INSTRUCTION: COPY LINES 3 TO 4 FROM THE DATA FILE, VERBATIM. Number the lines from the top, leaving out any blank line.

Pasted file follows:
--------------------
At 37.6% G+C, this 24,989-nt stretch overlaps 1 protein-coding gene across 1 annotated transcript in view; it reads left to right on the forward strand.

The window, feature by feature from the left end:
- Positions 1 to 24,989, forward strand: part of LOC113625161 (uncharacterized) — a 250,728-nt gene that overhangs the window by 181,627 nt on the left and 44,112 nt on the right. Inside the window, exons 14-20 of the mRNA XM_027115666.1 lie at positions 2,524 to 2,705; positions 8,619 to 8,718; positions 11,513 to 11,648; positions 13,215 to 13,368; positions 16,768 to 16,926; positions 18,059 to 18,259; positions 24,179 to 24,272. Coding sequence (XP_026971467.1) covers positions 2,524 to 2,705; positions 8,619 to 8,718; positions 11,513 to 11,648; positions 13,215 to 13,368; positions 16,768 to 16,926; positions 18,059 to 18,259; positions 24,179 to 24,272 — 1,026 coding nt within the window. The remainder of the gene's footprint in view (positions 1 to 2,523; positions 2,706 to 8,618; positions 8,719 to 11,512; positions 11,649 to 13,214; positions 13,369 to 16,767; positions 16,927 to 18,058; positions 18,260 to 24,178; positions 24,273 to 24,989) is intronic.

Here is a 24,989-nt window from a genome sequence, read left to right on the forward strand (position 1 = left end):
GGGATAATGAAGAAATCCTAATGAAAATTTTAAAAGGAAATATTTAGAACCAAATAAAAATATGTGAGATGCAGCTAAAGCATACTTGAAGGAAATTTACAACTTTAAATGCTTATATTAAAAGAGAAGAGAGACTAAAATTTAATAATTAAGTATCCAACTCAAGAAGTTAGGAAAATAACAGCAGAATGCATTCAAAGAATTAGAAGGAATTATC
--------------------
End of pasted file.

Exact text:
- Positions 1 to 24,989, forward strand: part of LOC113625161 (uncharacterized) — a 250,728-nt gene that overhangs the window by 181,627 nt on the left and 44,112 nt on the right. Inside the window, exons 14-20 of the mRNA XM_027115666.1 lie at positions 2,524 to 2,705; positions 8,619 to 8,718; positions 11,513 to 11,648; positions 13,215 to 13,368; positions 16,768 to 16,926; positions 18,059 to 18,259; positions 24,179 to 24,272. Coding sequence (XP_026971467.1) covers positions 2,524 to 2,705; positions 8,619 to 8,718; positions 11,513 to 11,648; positions 13,215 to 13,368; positions 16,768 to 16,926; positions 18,059 to 18,259; positions 24,179 to 24,272 — 1,026 coding nt within the window. The remainder of the gene's footprint in view (positions 1 to 2,523; positions 2,706 to 8,618; positions 8,719 to 11,512; positions 11,649 to 13,214; positions 13,369 to 16,767; positions 16,927 to 18,058; positions 18,260 to 24,178; positions 24,273 to 24,989) is intronic.

Here is a 24,989-nt window from a genome sequence, read left to right on the forward strand (position 1 = left end):